I now ask students to test a definition for a rectangle, "a shape that has four right angles," by trying to find counterexamples. After students share out counterexamples, focus again on the idea of definitions needing classification as well as differentiation, e.g., a better definition for a rectangle would be "a quadrilateral with four right angles."

If it seems like students might want another example on which to practice, they can test this definition for parallel lines, "two lines that never meet/intersect/cross." Ideally, after testing this definition, students will see that they to mention that the lines must be in the same plane. Using pencils is often a convincing way to show students the difference between parallel lines and skew lines; additionally, holding up a cube and showing students edges that will never intersect (but are definitely not parallel) can help.

*expand content*

#### Investigation

*20 min*

**Investigation: Defining Angles**

In the Defining Angles Investigation, I pass out an envelope containing examples and non-examples of different types of angles (right, acute, obtuse, vertical, linear, complementary, and supplementary). Using the ideas of classification and differentiation, students will write and test definitions for different kinds of angles.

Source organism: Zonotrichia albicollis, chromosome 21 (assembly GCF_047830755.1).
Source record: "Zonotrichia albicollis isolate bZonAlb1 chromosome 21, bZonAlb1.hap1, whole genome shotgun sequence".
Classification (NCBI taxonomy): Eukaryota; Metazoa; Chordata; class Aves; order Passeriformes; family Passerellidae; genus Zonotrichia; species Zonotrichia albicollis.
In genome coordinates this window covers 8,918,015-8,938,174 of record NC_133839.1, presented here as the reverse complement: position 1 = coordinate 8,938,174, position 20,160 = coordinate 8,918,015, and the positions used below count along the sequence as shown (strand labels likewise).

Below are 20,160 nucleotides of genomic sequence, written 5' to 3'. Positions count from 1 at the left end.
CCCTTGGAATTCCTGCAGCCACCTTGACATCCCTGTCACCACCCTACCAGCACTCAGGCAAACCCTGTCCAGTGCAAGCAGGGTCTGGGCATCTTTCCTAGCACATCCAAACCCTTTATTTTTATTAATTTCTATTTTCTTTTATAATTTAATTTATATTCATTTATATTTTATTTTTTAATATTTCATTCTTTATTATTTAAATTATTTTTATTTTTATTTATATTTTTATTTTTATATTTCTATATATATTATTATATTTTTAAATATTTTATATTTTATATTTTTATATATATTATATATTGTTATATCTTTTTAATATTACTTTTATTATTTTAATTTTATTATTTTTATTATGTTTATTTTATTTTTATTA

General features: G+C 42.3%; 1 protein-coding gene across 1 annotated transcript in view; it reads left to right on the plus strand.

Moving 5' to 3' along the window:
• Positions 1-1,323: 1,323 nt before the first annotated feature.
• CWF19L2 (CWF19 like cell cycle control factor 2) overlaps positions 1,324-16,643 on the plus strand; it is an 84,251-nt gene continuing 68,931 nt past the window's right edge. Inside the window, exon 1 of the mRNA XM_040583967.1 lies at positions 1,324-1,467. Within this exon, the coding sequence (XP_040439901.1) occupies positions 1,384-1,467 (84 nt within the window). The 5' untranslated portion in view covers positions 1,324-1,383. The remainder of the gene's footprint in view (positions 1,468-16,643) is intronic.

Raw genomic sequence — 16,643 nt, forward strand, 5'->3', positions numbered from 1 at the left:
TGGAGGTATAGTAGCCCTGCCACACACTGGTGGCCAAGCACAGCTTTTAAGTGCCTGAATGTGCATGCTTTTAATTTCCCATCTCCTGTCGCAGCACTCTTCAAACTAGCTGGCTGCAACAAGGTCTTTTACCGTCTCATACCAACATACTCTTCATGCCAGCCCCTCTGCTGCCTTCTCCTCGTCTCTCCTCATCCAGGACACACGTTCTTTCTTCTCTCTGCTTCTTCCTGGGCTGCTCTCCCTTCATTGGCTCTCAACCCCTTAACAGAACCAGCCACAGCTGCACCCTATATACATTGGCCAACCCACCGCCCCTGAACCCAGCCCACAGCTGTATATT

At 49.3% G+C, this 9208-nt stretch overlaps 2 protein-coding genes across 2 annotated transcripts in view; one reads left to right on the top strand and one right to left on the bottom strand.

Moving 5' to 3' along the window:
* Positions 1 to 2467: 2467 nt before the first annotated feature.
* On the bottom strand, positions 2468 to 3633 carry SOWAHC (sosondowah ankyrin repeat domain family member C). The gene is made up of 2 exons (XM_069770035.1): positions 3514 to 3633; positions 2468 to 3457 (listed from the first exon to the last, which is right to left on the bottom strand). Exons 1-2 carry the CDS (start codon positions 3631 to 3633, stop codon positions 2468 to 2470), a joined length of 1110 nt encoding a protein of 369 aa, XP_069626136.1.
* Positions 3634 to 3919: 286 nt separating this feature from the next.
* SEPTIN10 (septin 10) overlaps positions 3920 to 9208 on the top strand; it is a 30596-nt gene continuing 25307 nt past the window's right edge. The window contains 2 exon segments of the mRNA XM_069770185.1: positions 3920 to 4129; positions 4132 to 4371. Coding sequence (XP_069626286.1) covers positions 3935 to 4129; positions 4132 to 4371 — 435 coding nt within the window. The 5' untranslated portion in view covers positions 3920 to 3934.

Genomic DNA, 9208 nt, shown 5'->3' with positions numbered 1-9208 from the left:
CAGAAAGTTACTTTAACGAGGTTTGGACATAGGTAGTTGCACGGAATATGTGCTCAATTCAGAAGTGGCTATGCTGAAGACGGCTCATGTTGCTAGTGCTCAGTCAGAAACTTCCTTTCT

Directions:

- Ask students to sit as a group of four, but with the group divided into two pairs.
- Pass out an investigation envelope to each pair (the directions should be glued to the outside of the envelope and examples and non-examples of each type of angle should be inside).
- Pairs should come to an agreement on the definition for each type of angle and write the definition on their copy of the Defining Angles Workspace.
- Pairs may not trade definitions for testing until both pairs are done writing.

While students work, I circulate the room and look at students' definitions, making sure they start writing their definitions with the correct classification ("an angle...") and that they focus on the characteristics that differentiate the angles from one another (the angle's measure if it is acute, right, or obtuse, or, the angle's relative location to another if the pair of angles is vertical or linear.

*expand content*

#### Debrief

*10 min*

By this point, all students have worked on defining all the types of angles as well as tested others' working definitions of these angles. Now is a great time to clean up and formalize these definitions for the whole class as students take notes.

I call on students to share out their definitions orally. I write out their definitions and ask for feedback from the class. We revise the Angles Definitions, if necessary, by taking notes in our Angles Note Taker.

*expand content*

*I really like the way you teach the students how to write good definitions using the widget example. | 6 months ago | Reply*

I love this lesson. Next time, I have a few variations and just wanted to share them so that others can consider them as well.